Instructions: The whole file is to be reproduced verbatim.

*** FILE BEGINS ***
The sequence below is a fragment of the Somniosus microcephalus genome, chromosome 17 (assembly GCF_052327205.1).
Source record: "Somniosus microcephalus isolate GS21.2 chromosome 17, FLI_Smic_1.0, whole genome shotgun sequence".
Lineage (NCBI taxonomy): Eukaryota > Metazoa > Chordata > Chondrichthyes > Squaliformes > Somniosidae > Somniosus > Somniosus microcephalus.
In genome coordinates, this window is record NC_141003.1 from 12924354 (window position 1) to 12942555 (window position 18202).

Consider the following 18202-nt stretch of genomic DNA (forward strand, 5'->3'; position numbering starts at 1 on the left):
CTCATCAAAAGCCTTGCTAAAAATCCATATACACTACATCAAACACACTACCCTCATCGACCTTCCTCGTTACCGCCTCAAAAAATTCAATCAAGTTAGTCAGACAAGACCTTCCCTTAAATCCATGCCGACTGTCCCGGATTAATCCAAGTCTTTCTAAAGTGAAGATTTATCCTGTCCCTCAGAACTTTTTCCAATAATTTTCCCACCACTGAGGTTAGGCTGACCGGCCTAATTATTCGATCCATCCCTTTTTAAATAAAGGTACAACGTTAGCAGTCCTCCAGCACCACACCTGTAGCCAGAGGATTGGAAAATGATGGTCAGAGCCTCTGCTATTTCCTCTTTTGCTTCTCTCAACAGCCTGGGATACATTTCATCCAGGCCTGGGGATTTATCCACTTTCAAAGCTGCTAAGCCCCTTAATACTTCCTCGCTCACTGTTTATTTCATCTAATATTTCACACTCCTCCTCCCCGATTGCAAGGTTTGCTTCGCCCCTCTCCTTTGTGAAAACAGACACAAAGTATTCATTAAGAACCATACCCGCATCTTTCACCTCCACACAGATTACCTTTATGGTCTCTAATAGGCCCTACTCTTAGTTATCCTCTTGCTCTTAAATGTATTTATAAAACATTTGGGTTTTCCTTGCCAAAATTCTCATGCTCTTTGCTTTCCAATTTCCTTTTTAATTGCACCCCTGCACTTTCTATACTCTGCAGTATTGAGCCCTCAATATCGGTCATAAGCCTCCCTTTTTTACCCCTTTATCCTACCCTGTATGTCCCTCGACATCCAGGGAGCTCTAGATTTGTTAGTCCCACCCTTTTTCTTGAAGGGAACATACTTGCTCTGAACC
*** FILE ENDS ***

The sequence below is a fragment of the Somniosus microcephalus genome, chromosome 17 (assembly GCF_052327205.1).
Source record: "Somniosus microcephalus isolate GS21.2 chromosome 17, FLI_Smic_1.0, whole genome shotgun sequence".
Lineage (NCBI taxonomy): Eukaryota > Metazoa > Chordata > Chondrichthyes > Squaliformes > Somniosidae > Somniosus > Somniosus microcephalus.
In genome coordinates, this window is record NC_141003.1 from 12924354 (window position 1) to 12942555 (window position 18202).

Consider the following 18202-nt stretch of genomic DNA (forward strand, 5'->3'; position numbering starts at 1 on the left):
CTCATCAAAAGCCTTGCTAAAAATCCATATACACTACATCAAACACACTACCCTCATCGACCTTCCTCGTTACCGCCTCAAAAAATTCAATCAAGTTAGTCAGACAAGACCTTCCCTTAAATCCATGCCGACTGTCCCGGATTAATCCAAGTCTTTCTAAAGTGAAGATTTATCCTGTCCCTCAGAACTTTTTCCAATAATTTTCCCACCACTGAGGTTAGGCTGACCGGCCTAATTATTCGATCCATCCCTTTTTAAATAAAGGTACAACGTTAGCAGTCCTCCAGCACCACACCTGTAGCCAGAGGATTGGAAAATGATGGTCAGAGCCTCTGCTATTTCCTCTTTTGCTTCTCTCAACAGCCTGGGATACATTTCATCCAGGCCTGGGGATTTATCCACTTTCAAAGCTGCTAAGCCCCTTAATACTTCCTCGCTCACTGTTTATTTCATCTAATATTTCACACTCCTCCTCCCCGATTGCAAGGTTTGCTTCGCCCCTCTCCTTTGTGAAAACAGACACAAAGTATTCATTAAGAACCATACCCGCATCTTTCACCTCCACACAGATTACCTTTATGGTCTCTAATAGGCCCTACTCTTAGTTATCCTCTTGCTCTTAAATGTATTTATAAAACATTTGGGTTTTCCTTGCCAAAATTCTCATGCTCTTTGCTTTCCAATTTCCTTTTTAATTGCACCCCTGCACTTTCTATACTCTGCAGTATTGAGCCCTCAATATCGGTCATAAGCCTCCCTTTTTTACCCCTTTATCCTACCCTGTATGTCCCTCGACATCCAGGGAGCTCTAGATTTGTTAGTCCCACCCTTTTTCTTGAAGGGAACATACTTGCTCTGAACC